3.1 SFPS on Facebook and Twitter:

SFPS now has a Facebook and Twitter feed:

We’re planning to feature a ‘book of the week’ and would welcome suggestions from members who would like to promote their research.


3.2 Postdocs at the Univ. of Pittsburgh

The University of Pittsburgh Kenneth P. Dietrich School of Arts and Sciences is offering approximately five postdoctoral fellowships in the humanities and social sciences for the academic year 2015-2016. Fellows will teach one course each semester, complete scholarly work, and participate in the academic and intellectual communities of the departments with which they are affiliated and across the Dietrich School. Within the Dietrich School, rich opportunities for interdisciplinary exchange are available in the Humanities Center, the World History Center and in a number of vibrant multidisciplinary programs.
We invite applications from qualified candidates in the humanities and social sciences who have completed the oral defense at the time of application and who will graduate with the PhD by August 2015. Individuals who graduated before September 1, 2013 are not eligible; there will be no exceptions to these criteria. The annual stipend will be $45,000. Fellows may apply for an additional one-year renewal.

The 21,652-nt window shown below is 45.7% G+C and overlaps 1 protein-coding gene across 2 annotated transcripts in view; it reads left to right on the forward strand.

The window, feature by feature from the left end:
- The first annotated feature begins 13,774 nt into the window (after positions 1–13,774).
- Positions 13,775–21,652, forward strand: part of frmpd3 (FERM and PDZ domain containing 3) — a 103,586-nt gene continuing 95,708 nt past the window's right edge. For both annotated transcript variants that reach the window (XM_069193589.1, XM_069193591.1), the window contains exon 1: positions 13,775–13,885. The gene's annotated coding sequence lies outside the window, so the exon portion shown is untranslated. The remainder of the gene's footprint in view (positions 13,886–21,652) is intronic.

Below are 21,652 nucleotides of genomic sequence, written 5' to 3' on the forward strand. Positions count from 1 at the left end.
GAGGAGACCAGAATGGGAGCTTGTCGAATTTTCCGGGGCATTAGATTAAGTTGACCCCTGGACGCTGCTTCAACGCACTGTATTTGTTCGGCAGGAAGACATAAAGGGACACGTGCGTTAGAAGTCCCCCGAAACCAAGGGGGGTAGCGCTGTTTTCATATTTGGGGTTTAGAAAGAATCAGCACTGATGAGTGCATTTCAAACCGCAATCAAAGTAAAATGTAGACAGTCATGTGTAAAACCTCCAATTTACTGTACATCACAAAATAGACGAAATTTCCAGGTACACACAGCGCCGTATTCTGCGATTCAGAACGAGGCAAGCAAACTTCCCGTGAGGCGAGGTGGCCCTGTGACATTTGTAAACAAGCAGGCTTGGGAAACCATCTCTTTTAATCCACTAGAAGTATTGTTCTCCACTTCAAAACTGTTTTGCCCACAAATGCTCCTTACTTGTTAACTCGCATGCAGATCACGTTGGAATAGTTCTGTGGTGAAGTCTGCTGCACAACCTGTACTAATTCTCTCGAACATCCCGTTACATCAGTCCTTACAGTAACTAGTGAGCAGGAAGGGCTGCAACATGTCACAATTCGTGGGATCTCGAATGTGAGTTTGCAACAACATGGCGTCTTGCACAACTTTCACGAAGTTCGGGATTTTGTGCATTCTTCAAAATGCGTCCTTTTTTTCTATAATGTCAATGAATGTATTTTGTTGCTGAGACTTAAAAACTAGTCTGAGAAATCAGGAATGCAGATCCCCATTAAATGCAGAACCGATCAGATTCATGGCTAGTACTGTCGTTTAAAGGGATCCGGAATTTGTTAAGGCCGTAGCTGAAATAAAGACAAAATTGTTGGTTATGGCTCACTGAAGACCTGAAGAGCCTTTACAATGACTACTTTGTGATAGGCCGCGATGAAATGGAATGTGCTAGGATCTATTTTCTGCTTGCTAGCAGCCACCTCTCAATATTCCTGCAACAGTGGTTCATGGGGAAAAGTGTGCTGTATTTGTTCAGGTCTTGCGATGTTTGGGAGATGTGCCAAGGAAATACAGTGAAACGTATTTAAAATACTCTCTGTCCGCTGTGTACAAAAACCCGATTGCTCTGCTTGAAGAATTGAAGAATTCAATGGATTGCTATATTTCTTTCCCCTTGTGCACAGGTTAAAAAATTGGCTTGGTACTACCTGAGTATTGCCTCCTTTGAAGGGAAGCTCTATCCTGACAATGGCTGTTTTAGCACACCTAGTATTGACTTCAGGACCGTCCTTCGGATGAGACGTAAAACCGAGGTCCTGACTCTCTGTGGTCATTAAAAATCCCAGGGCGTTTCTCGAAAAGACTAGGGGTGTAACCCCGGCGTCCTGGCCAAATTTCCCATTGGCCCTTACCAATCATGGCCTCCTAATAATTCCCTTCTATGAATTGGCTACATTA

Applications must be received by 5 p.m. EST on February 13, 2015. Letters of recommendation must be received by 5 p.m. EST on February 20, 2015. No exceptions to deadlines are granted. We expect to announce the awards by April 15, 2015.
For more info, see:


3.3 New Series: Transcript

Transcript publishes books about all kinds of imagining across languages, media and cultures: translations and versions, inter-cultural and multi-lingual writing, illustrations and musical settings, adaptation for theatre, film, TV and new media, creative and critical responses. We are open to studies of any combination of languages and media, in any historical moments, and are keen to reach beyond Legenda’s traditional focus on modern European languages to embrace anglophone and world cultures and the classics. We are interested in innovative critical approaches: we welcome not only the most rigorous scholarship and sharpest theory, but modes of writing that stretch or cross the boundaries of those discourses. ISSN: 2056-7014.
More details:


3.4 Summer School on Black Europe
8th Annual Summer School on Black Europe
Interrogating Citizenship, Race and Ethnic Relations
Amsterdam, Netherlands – June 22 – July 3, 2015

The Summer School on Black Europe is an intensive two week course offered in Amsterdam, the Netherlands. The 8th annual Summer School on Black Europe will take place from June 22nd to July 3rd, 2015 in Amsterdam (The Netherlands) in collaboration with The Center of Study and Investigation for Global Dialogues (Barcelona, Spain).

The Summer School on Black Europe will be held at:

International Institute for Research and Education (IIRE)